BELOW THIS TEXT YOU WILL FIND MY BLOG, THE LATEST POST FIRST. YOU CAN ALSO CHOOSE FROM THE LIST ON THE RIGHT OR TYPE A WORD IN THE SEARCH BOX AT THE TOP OF THIS PAGE.
This website is meant to be a resource especially for non-native writers in English to help them improve their writing skills.
Your English may be good, but perhaps you have not asked yourself which English you use, you have never reflected on the difference between compare to and compare with or realised that you wrote amount where you should have written number.
Perhaps you are a doctoral student planning your thesis. Or you are a professor writing a book or a research paper for an international journal. Maybe you have written a manual and feel that the language is not exactly what you would like it to be. Or you just want to have your CV or a cover letter checked for errors.
What I can do for you
In this blog you will get useful tips on writing in English. Through my long experience as a copyeditor I have learnt the typical errors that writers make and what linguistic problems they often meet.
I will also tell you about resources that will enhance your writing. Whether books, apps or websites, they will help you write much better.
So, if you want to read my blog, scroll down and you will see my blog entries starting with my latest text. You can also choose a topic from the list in the sidebar on the right or search for a specific word.
And when you feel that your text needs copyediting, send it to me
On my other pages here you can learn about how I work and read comments from some of my many satisfied clients. And if you decide to let me copyedit your text, you should read my advice for writers.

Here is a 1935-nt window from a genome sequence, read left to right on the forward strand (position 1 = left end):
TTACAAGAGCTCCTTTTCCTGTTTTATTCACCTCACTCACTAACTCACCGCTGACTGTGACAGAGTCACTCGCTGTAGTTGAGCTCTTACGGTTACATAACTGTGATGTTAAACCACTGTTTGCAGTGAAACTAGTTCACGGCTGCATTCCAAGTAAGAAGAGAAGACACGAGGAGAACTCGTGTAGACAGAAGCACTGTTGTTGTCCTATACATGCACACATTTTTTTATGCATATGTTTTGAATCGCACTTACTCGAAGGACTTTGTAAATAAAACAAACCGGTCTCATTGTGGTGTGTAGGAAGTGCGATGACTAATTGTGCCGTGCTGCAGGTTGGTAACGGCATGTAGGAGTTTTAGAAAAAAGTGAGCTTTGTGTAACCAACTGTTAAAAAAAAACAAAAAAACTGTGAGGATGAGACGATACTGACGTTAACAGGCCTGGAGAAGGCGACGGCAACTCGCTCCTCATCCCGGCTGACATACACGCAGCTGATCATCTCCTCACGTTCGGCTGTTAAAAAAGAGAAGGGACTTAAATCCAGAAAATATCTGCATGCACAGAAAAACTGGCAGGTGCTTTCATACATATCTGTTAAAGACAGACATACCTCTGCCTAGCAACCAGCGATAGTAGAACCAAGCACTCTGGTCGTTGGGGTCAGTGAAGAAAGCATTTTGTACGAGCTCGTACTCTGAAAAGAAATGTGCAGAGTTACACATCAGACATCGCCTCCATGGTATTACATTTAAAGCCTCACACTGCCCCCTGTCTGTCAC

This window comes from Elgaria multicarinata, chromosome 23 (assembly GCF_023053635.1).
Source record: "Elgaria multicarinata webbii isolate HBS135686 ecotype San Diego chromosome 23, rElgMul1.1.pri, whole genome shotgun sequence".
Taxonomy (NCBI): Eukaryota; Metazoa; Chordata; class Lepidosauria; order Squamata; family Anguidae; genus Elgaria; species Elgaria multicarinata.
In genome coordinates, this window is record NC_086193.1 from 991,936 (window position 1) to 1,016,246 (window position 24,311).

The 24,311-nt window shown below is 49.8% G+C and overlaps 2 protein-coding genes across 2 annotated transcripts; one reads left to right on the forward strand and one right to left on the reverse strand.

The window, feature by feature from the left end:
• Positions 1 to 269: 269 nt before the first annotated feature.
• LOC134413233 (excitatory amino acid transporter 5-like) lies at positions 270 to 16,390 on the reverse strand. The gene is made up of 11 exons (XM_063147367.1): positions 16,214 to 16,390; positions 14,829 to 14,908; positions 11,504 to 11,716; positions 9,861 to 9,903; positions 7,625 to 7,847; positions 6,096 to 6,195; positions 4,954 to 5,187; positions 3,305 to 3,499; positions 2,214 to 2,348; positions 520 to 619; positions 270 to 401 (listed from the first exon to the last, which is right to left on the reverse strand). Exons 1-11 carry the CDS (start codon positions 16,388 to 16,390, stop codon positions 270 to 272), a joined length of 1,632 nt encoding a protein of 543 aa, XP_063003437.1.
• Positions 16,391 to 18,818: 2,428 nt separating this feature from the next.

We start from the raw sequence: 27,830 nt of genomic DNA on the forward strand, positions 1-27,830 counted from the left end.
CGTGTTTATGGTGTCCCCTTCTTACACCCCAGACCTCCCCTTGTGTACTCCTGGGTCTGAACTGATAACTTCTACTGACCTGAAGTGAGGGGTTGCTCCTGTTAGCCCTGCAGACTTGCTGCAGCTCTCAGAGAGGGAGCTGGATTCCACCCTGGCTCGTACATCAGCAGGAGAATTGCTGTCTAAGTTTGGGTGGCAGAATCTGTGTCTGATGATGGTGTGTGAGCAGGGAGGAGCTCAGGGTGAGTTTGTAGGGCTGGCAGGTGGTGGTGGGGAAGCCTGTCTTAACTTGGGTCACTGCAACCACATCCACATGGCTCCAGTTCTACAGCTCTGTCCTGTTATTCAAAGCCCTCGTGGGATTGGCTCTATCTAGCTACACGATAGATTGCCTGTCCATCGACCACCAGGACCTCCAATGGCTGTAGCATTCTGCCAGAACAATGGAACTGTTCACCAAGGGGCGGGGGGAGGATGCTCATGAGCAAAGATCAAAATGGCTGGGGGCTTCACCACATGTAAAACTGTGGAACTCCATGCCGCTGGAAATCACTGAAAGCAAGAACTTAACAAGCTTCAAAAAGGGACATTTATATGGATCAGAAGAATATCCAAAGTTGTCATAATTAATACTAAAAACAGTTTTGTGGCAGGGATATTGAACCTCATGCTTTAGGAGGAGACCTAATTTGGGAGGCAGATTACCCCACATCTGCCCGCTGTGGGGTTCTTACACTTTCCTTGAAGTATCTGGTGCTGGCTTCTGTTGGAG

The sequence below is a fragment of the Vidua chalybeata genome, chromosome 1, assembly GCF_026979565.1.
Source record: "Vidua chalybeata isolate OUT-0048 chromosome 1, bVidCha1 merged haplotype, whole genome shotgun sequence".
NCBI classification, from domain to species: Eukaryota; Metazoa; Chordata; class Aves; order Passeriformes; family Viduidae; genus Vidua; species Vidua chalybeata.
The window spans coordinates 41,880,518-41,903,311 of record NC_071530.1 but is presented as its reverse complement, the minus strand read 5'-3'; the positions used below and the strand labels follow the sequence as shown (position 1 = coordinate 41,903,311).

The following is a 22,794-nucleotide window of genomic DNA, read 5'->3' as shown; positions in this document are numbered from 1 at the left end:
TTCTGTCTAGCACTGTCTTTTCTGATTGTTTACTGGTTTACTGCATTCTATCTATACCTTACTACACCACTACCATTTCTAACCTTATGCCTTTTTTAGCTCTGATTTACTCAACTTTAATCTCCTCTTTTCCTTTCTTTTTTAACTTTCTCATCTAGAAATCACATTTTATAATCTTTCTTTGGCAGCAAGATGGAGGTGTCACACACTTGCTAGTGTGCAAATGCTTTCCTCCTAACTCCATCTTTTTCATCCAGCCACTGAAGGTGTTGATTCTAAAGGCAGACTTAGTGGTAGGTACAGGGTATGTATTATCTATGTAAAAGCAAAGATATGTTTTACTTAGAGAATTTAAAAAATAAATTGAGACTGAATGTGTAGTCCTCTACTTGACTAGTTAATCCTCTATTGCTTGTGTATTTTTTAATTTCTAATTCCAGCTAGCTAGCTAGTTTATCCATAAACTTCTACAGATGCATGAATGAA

The CEO of a Swedish multinational firm was once asked what language the company used. The answer was, “Bad English”.
Most users of English are non-native speakers and, not surprisingly, the language used is often, as the Swedish manager put it, bad English.
What’s the problem?
Communicating in a second language often involves ambiguity and misunderstanding and can eventually lead to serious problems. An example can be found in the sentence you just read: The English word eventually means in the end, finally, sooner or later, while the Swedish word eventuellt means possibly, potentially.
Can you connect with your readers? Bad English may prevent you from being published. And if you manage to be published in spite of language deficiencies, your readers will doubt your professionality. Poor language will make them lose interest in what you are trying to say; they may even mistrust your message or simply not understand it.
The difference between good and bad English is crucial. My role as copyeditor is to make sure that bad English is transformed into good English. I do so in close collaboration with you, the writer. Together we will make you a better English writer. We are on the same page!
You are welcome to visit this site again and again. Or, better still, why not sign up for my newsletter? Then you will know when there is something new to read on this page, something that will make you a better English writer.
My posts will, I hope, be your stepping stones to better writing.
Note: When there is an asterisk (*) in front of a word or a phrase in my posts here, it means that the word or phrase is wrong or not accepted language. You can find examples here, here and here.